Studying CM pathogenesis in humans is only recently beginning to be implemented, through studies utilising controlled human malaria infections (Spring et al., 2014). Post-mortem studies are another alternative, however limited information is provided by such studies as only the endpoint of the disease can plainly be analysed. Therefore in vivo approaches, such as use of animal models and in vitro techniques, provide a useful tool in further understanding the disease. The main challenge facing researchers using animal models is to replicate the features of the disease as accurately as possible. Models exist in various primates, and rodents such as hamsters, rats, and mice.
Primates are naturally affected by malaria but not much is known about the outcome of the disease in this situation. Rhesus monkeys are typically infected with P. knowlesi, P. coatneyi, or P. fragile for experimental study. Monkeys develop acute symptoms a week p.i. show cerebral vascular congestion, pRBC sequestration in the brain, rosette formation, and increased levels of ICAM-1, TNF, and IFN- similar to human CM (de Souza and Riley, 2002). Therefore, as the pathological changes so closely resemble human CM, and as malaria infections occur naturally in primates, this model is useful for comparison and study (Lou et al., 2001). However, some limitations exist with this model: determining the time of CM onset is difficult, and the incidence of this syndrome is low and somewhat unpredictable in the monkeys. In addition, there are ethical considerations, significant financial expenditure, and lack of genetically modified animals (Combes et al., 2005a).
Hamsters and rats have also been used as experimental models, but infrequently. The majority of rodent experiments involve mice infected with PbA, which reproduces over 25 pathophysiological, biochemical, clinical, histopathological, and immunological features of human CM (Lou et al., 2001; Hunt and Grau, 2003; Combes et al., 2005a; Hunt et al., 2010; Riley et al., 2010; Craig et al., 2012). For example, the same behavioural changes, histopathological features and expression of molecules in the brain and retina, and changes to blood-brain barrier function can be seen in paediatric, adult, and murine CM (Hunt and Grau, 2003). The rodent and human parasites also share defined malaria antigens. Moreover, mice are quicker and more simply bred, and many different strains and genetic modifications are known to be susceptible or not to CM. A higher incidence of the disease occurs in mice, and the disease tends to follow a more easily predictable infection course (de Souza and Riley, 2002). This model, compared with that of monkeys, is more easily managed and widely available.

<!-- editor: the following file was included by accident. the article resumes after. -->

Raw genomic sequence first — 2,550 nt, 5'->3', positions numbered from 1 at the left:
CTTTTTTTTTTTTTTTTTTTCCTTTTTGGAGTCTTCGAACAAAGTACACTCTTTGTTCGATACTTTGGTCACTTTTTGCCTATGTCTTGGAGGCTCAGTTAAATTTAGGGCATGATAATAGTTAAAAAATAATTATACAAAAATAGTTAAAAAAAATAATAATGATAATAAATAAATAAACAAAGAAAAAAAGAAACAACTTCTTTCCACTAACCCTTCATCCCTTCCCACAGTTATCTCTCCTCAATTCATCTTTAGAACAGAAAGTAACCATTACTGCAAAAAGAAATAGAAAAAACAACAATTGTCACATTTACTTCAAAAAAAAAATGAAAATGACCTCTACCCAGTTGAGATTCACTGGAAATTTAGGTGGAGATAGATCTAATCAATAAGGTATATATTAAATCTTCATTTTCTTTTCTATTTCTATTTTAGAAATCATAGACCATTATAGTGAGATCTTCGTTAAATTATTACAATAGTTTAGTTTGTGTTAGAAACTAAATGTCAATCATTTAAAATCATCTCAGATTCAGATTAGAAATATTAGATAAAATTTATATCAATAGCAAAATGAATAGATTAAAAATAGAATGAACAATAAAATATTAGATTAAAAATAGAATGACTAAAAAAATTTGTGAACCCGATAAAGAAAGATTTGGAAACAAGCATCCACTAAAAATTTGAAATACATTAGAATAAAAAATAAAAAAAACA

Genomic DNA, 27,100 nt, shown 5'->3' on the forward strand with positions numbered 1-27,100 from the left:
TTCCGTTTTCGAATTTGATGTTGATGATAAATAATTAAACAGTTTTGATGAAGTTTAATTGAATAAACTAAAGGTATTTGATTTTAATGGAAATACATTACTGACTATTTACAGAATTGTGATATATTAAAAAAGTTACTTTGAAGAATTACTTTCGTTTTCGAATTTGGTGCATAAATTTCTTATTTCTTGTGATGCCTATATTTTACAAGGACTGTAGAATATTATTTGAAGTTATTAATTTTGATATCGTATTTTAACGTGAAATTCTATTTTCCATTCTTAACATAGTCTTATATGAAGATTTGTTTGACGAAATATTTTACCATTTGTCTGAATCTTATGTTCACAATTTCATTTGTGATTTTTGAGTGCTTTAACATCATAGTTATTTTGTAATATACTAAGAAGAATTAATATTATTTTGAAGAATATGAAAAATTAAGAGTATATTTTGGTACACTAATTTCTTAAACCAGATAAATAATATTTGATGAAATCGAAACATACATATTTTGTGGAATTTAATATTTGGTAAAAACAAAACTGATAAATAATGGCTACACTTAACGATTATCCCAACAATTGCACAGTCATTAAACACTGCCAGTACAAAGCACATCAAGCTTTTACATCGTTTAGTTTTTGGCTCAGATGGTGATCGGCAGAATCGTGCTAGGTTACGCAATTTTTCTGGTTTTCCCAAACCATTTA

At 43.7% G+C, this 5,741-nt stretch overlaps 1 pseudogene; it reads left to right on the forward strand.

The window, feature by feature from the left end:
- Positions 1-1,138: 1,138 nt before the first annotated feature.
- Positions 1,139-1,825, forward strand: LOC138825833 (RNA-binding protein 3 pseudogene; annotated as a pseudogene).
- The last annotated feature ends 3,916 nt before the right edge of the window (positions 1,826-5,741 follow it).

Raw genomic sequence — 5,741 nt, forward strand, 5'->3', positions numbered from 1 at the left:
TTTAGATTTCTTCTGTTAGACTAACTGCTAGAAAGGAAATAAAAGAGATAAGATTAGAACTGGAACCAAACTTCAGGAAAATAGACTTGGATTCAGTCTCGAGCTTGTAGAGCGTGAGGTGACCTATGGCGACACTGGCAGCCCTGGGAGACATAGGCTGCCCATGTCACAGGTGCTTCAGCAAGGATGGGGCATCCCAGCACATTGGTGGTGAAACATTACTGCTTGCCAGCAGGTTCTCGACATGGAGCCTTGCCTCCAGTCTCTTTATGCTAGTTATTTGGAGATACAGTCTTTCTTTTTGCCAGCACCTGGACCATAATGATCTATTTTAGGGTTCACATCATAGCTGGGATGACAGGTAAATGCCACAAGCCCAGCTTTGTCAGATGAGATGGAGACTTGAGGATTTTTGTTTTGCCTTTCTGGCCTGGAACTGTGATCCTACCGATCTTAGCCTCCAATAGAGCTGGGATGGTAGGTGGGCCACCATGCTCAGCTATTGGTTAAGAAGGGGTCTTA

Known CM susceptible mice include CBA, C57BL/6, and ABCA-1+/+ DBA/1 mice, and these mice reproducibly die between days 7 and 10 following PbA infection (clinical scores of 3-4) (Lou et al., 2001). Known resistant mice include BALB/C and ABCA-1-/- DBA/1 mice, and these mice reproducibly die during the third week after infection, but do not develop CM, but instead are affected by severe anaemia and hyperparasitaemia (clinical score 2) (Lou et al., 2001).
Despite the large amount of insight the murine models provide into the disease, some disadvantages do exist. There are obvious anatomical and physiological differences between mice and humans, and this may impact experimental findings (Lou et al., 2001). Obviously, primates are a closer approximation of this, but, as detailed above, there are a number of other issues with that model. In the murine model, pRBC cytoadherence does not occur for all parasites, the syndrome cannot be reversed, and some parasitological differences exist between murine and human parasites (de Souza and Riley, 2002). In addition, P. falciparum does not infect mice, limiting the comparisons with humans (Combes et al., 2005a). However, even considering these disadvantages, the murine model remains a valuable tool in discovering more insight into the pathogenesis of CM.